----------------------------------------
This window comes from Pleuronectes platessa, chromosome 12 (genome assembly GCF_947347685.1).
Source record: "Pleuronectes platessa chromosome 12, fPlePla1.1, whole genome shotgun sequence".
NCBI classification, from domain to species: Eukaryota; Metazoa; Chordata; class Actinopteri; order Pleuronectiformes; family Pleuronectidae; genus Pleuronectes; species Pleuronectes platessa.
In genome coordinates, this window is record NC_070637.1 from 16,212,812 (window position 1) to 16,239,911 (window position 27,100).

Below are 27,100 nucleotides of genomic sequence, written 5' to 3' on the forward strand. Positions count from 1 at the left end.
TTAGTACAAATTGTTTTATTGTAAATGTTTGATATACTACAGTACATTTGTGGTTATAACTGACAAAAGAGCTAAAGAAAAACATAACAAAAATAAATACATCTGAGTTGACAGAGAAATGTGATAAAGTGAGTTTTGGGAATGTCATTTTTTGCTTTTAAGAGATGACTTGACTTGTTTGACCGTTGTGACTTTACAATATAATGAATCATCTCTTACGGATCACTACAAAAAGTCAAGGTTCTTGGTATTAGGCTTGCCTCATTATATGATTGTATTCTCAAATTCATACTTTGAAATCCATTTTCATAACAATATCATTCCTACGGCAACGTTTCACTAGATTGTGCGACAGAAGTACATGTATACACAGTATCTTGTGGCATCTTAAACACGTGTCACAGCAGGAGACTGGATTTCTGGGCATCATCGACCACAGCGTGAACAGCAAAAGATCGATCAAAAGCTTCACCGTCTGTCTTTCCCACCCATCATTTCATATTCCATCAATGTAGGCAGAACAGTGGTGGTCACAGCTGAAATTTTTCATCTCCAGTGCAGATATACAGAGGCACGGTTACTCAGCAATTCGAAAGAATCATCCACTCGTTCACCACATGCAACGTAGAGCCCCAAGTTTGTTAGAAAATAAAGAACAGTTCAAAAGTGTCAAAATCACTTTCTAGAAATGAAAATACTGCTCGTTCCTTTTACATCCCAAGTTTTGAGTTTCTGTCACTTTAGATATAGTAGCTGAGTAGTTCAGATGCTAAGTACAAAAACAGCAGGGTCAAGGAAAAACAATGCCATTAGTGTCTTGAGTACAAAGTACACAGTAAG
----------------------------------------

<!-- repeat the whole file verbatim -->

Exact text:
This window comes from Pleuronectes platessa, chromosome 12 (genome assembly GCF_947347685.1).
Source record: "Pleuronectes platessa chromosome 12, fPlePla1.1, whole genome shotgun sequence".
NCBI classification, from domain to species: Eukaryota; Metazoa; Chordata; class Actinopteri; order Pleuronectiformes; family Pleuronectidae; genus Pleuronectes; species Pleuronectes platessa.
In genome coordinates, this window is record NC_070637.1 from 16,212,812 (window position 1) to 16,239,911 (window position 27,100).

Below are 27,100 nucleotides of genomic sequence, written 5' to 3' on the forward strand. Positions count from 1 at the left end.
TTAGTACAAATTGTTTTATTGTAAATGTTTGATATACTACAGTACATTTGTGGTTATAACTGACAAAAGAGCTAAAGAAAAACATAACAAAAATAAATACATCTGAGTTGACAGAGAAATGTGATAAAGTGAGTTTTGGGAATGTCATTTTTTGCTTTTAAGAGATGACTTGACTTGTTTGACCGTTGTGACTTTACAATATAATGAATCATCTCTTACGGATCACTACAAAAAGTCAAGGTTCTTGGTATTAGGCTTGCCTCATTATATGATTGTATTCTCAAATTCATACTTTGAAATCCATTTTCATAACAATATCATTCCTACGGCAACGTTTCACTAGATTGTGCGACAGAAGTACATGTATACACAGTATCTTGTGGCATCTTAAACACGTGTCACAGCAGGAGACTGGATTTCTGGGCATCATCGACCACAGCGTGAACAGCAAAAGATCGATCAAAAGCTTCACCGTCTGTCTTTCCCACCCATCATTTCATATTCCATCAATGTAGGCAGAACAGTGGTGGTCACAGCTGAAATTTTTCATCTCCAGTGCAGATATACAGAGGCACGGTTACTCAGCAATTCGAAAGAATCATCCACTCGTTCACCACATGCAACGTAGAGCCCCAAGTTTGTTAGAAAATAAAGAACAGTTCAAAAGTGTCAAAATCACTTTCTAGAAATGAAAATACTGCTCGTTCCTTTTACATCCCAAGTTTTGAGTTTCTGTCACTTTAGATATAGTAGCTGAGTAGTTCAGATGCTAAGTACAAAAACAGCAGGGTCAAGGAAAAACAATGCCATTAGTGTCTTGAGTACAAAGTACACAGTAAG